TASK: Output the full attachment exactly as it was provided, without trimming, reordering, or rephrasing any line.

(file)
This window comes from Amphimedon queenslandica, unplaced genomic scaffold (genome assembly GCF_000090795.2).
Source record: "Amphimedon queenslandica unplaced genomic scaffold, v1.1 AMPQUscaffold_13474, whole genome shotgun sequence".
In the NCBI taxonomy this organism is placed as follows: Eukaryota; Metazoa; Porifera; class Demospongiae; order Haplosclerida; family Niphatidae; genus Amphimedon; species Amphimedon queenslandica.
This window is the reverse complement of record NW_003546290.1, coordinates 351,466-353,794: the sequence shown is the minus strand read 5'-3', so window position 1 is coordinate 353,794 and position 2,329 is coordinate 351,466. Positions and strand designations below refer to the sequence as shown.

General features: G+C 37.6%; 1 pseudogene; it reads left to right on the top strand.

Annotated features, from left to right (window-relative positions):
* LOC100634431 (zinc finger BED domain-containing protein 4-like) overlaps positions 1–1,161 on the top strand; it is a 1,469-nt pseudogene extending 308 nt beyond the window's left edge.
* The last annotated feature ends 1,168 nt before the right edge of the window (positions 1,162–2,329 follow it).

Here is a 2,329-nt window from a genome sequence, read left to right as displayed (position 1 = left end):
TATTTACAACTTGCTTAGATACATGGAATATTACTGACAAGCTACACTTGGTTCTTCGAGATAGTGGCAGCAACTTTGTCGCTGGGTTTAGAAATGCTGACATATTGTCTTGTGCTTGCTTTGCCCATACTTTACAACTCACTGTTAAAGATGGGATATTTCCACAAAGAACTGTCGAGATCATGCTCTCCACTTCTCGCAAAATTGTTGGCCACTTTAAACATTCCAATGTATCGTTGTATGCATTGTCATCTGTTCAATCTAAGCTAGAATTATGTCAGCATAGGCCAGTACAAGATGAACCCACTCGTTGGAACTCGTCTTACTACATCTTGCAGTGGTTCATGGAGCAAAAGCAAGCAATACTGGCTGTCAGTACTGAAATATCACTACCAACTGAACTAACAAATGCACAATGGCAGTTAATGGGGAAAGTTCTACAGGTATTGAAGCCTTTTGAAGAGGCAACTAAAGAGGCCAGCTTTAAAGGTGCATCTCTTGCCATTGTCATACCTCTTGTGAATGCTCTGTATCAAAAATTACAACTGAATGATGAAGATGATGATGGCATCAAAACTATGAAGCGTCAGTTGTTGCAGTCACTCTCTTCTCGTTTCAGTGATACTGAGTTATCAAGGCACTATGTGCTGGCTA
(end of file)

This window comes from Amphimedon queenslandica, unplaced genomic scaffold (genome assembly GCF_000090795.2).
Source record: "Amphimedon queenslandica unplaced genomic scaffold, v1.1 AMPQUscaffold_13474, whole genome shotgun sequence".
In the NCBI taxonomy this organism is placed as follows: Eukaryota; Metazoa; Porifera; class Demospongiae; order Haplosclerida; family Niphatidae; genus Amphimedon; species Amphimedon queenslandica.
This window is the reverse complement of record NW_003546290.1, coordinates 351,466-353,794: the sequence shown is the minus strand read 5'-3', so window position 1 is coordinate 353,794 and position 2,329 is coordinate 351,466. Positions and strand designations below refer to the sequence as shown.

General features: G+C 37.6%; 1 pseudogene; it reads left to right on the top strand.

Annotated features, from left to right (window-relative positions):
* LOC100634431 (zinc finger BED domain-containing protein 4-like) overlaps positions 1–1,161 on the top strand; it is a 1,469-nt pseudogene extending 308 nt beyond the window's left edge.
* The last annotated feature ends 1,168 nt before the right edge of the window (positions 1,162–2,329 follow it).

Here is a 2,329-nt window from a genome sequence, read left to right as displayed (position 1 = left end):
TATTTACAACTTGCTTAGATACATGGAATATTACTGACAAGCTACACTTGGTTCTTCGAGATAGTGGCAGCAACTTTGTCGCTGGGTTTAGAAATGCTGACATATTGTCTTGTGCTTGCTTTGCCCATACTTTACAACTCACTGTTAAAGATGGGATATTTCCACAAAGAACTGTCGAGATCATGCTCTCCACTTCTCGCAAAATTGTTGGCCACTTTAAACATTCCAATGTATCGTTGTATGCATTGTCATCTGTTCAATCTAAGCTAGAATTATGTCAGCATAGGCCAGTACAAGATGAACCCACTCGTTGGAACTCGTCTTACTACATCTTGCAGTGGTTCATGGAGCAAAAGCAAGCAATACTGGCTGTCAGTACTGAAATATCACTACCAACTGAACTAACAAATGCACAATGGCAGTTAATGGGGAAAGTTCTACAGGTATTGAAGCCTTTTGAAGAGGCAACTAAAGAGGCCAGCTTTAAAGGTGCATCTCTTGCCATTGTCATACCTCTTGTGAATGCTCTGTATCAAAAATTACAACTGAATGATGAAGATGATGATGGCATCAAAACTATGAAGCGTCAGTTGTTGCAGTCACTCTCTTCTCGTTTCAGTGATACTGAGTTATCAAGGCACTATGTGCTGGCTA